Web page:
Ok, so you have Ubuntu installed and your just staring at a blank desktop wondering what to do next and where to go. The first thing I do upon a fresh install of Linux is to create a quick-and-easy button combination to bring up a terminal (command prompt). As many of you know or may have guessed, Linux is very command-line driven. Really though, do Not let this scare you... you can get by using Linux without ever using command line tasks... but using the terminal to complete tasks is really what makes Linux extremely powerful and versatile as an Operating System. Anyways, to make a shortcut, do the following:
// Look at the top left corner of the screen
// There should be three things you can click... "Applications", "Places", and "System"
// Go to System->Preferences->Keyboard-Shortcuts
// Less than halfway down the list you'll see "Run a terminal"
// Double click the box/empty space to the right of where it says that
// Press a key combination that you would like to fire up a terminal
// Personally, I use SHIFT+CNTRL+A... close, quick, and easy.
// Click Close to close that window
// Press your unique keyboard shortcut and launch a terminal

   --------------------  Downloading New Programs   --------------------
Ubuntu is a very security conscious operating system... most of the programs you install onto Ubuntu you will not be going to a website, downloading, and then installing. Instead, the Ubuntu community has a repository of programs ready to be downloaded and installed. This repository is for convenience and security purposes. Think of it as the equivalent of Apple's App-Store, but less monopolistic. And similarly, like an iPhone, you can add third-party repositories so that you have many many more programs to choose from to download and install. However, this is not recommended since third-party repositories have not been thoroughly reviewed and inspected to insure no files are malicious or have been infected... I recommend not adding any third-party repositories in Ubuntu.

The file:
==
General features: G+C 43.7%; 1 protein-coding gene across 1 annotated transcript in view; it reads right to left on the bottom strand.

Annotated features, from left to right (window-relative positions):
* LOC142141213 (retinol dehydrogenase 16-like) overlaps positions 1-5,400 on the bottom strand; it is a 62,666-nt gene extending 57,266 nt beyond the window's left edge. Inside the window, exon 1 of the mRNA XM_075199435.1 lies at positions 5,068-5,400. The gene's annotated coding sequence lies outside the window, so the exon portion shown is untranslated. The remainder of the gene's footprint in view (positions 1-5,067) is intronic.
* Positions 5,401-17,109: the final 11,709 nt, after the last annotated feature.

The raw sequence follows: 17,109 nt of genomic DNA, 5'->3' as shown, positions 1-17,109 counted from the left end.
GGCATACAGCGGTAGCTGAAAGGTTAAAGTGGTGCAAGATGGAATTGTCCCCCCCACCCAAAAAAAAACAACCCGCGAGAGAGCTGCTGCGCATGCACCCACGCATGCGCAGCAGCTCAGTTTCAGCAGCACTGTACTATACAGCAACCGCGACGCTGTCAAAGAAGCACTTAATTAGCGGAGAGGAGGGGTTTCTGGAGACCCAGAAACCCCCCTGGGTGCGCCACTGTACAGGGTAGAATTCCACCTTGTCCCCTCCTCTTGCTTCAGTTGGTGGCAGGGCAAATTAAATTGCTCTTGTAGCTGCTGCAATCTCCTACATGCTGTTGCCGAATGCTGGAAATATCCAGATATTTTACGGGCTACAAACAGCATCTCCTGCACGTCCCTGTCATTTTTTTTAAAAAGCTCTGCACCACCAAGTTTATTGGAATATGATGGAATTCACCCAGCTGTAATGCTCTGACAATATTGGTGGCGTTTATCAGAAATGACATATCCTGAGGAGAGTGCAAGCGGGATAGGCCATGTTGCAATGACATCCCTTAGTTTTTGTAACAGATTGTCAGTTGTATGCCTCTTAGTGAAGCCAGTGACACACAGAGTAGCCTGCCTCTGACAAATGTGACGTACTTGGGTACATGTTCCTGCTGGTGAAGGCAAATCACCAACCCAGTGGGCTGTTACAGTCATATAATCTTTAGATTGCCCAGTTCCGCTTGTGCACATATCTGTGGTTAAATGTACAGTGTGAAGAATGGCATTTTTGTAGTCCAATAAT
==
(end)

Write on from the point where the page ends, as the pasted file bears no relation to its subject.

You can install programs through a GUI (Graphical User Interface) by going to:
// Applications->Ubuntu Software Center